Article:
Residents of Los Angeles lose confidence in police, poll says

Corruption scandal seen contributing to malaise

April 09, 2000|By LOS ANGELES TIMES

LOS ANGELES -- The police corruption scandal is contributing to a malaise in Los Angeles, helping to raise questions about the city's health and image, devastating public impressions of the Los Angeles Police Department and fueling strong sentiment for the appointment of an independent commission to investigate the crisis.

Those findings, culled from a new Los Angeles Times poll, suggest that the scandal has had a deep effect on Los Angeles' sense of itself, sowing doubts despite a strong economy and continuing reductions in crime. Three out of four residents described themselves as "very upset" or "somewhat upset" by the stream of revelations emerging from the LAPD in recent months, including charges that officers shot, beat and framed suspects and committed other crimes.

A majority of city residents rejects the contention -- advanced by Police Chief Bernard C. Parks, Mayor Richard Riordan and others -- that the misdeeds are the work of a few bad officers. Fifty-one percent of city residents disagree with that notion; instead, they believe the problems are "symptomatic of a larger problem within the Police Department." Another 39 percent believe they are "isolated incidents and are not representative of the Los Angeles Police Department as a whole."

Independent panel favored

According to the poll, 75 percent of those surveyed also think an independent commission should be convened to investigate the scandal. Just 12 percent say that the city's civilian Police Commission, whose members are appointed by Riordan and which sets policy for the LAPD, should handle that inquiry.

David Hanna, a respondent who agreed to a follow-up interview, put into words the frustration felt by many residents confronted with one disturbing revelation after another emanating from the LAPD.

"If you can't trust the police and depend on them, you're in trouble," he said. "I just don't know how this could happen." The Times poll interviewed 1,219 city residents from March 29 through Wednesday. The margin of sampling error is plus or minus 3 percentage points.

Nowhere are the results of that poll more striking than in the public's impression of the LAPD. Residents like and respect the individual officers in their communities, and 55 percent of respondents say they believe most police are honest and hardworking. But just 36 percent have a favorable impression of the way the LAPD as a whole does its job. That split in some ways resembles public sentiments about Congress, where people often express appreciation for their own elected representative, but distaste for the institution collectively.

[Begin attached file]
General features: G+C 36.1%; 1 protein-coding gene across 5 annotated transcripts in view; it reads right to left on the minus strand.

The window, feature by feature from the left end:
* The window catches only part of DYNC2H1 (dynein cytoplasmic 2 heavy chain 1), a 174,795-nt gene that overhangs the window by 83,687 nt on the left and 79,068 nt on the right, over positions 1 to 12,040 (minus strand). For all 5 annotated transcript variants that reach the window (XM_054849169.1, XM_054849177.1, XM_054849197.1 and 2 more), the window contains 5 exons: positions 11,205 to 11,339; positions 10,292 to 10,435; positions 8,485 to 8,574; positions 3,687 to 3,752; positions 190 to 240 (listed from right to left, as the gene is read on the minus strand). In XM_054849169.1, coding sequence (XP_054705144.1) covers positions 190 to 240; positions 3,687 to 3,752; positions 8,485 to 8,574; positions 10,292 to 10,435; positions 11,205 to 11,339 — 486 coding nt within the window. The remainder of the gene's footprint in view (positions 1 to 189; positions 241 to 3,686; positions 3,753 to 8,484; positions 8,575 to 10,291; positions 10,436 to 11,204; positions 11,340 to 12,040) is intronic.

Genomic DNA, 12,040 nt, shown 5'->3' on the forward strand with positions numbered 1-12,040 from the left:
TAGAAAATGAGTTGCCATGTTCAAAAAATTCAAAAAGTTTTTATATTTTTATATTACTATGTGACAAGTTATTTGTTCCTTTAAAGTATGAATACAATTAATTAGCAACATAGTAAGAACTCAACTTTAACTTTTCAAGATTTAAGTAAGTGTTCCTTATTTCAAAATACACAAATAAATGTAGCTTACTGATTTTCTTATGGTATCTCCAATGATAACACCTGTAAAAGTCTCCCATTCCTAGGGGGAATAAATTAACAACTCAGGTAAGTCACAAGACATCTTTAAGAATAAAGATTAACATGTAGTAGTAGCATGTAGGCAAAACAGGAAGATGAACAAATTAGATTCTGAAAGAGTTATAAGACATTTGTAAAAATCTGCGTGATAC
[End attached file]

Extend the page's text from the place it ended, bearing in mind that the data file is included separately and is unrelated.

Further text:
In the case of the LAPD, however, Los Angeles residents have turned against their police department with a force and breadth not seen since the immediate aftermath of the 1991 Rodney King beating.

Low point in 1991

At its nadir, the LAPD's job-approval rating plummeted to 34 percent in March 1991, the month that officers were caught on videotape beating King into submission. At that point, 59 percent of Los Angeles residents registered disapproval of their police department. Respondents to that survey also registered extreme dismay at the videotape: 76 percent said they were very upset by what they saw, a far more visceral reaction than responses so far to the more slowly unfolding Rampart Division allegations.

In the years since the King beating, the department's public image generally has improved, though it took another hit after the LAPD's confused -- and, in some minds, cowardly -- response to the 1992 riots, which broke out after the officers were acquitted in the King beating. The department then steadily began to win back the public's faith to the point that nearly two-thirds of city residents said in a survey last year that they approved of the department's performance. Thirteen months later, that number has dropped by nearly half.

Baltimore Sun Articles
|
|
|
Please note the green-lined linked article text has been applied commercially without any involvement from our newsroom editors, reporters or any other editorial staff.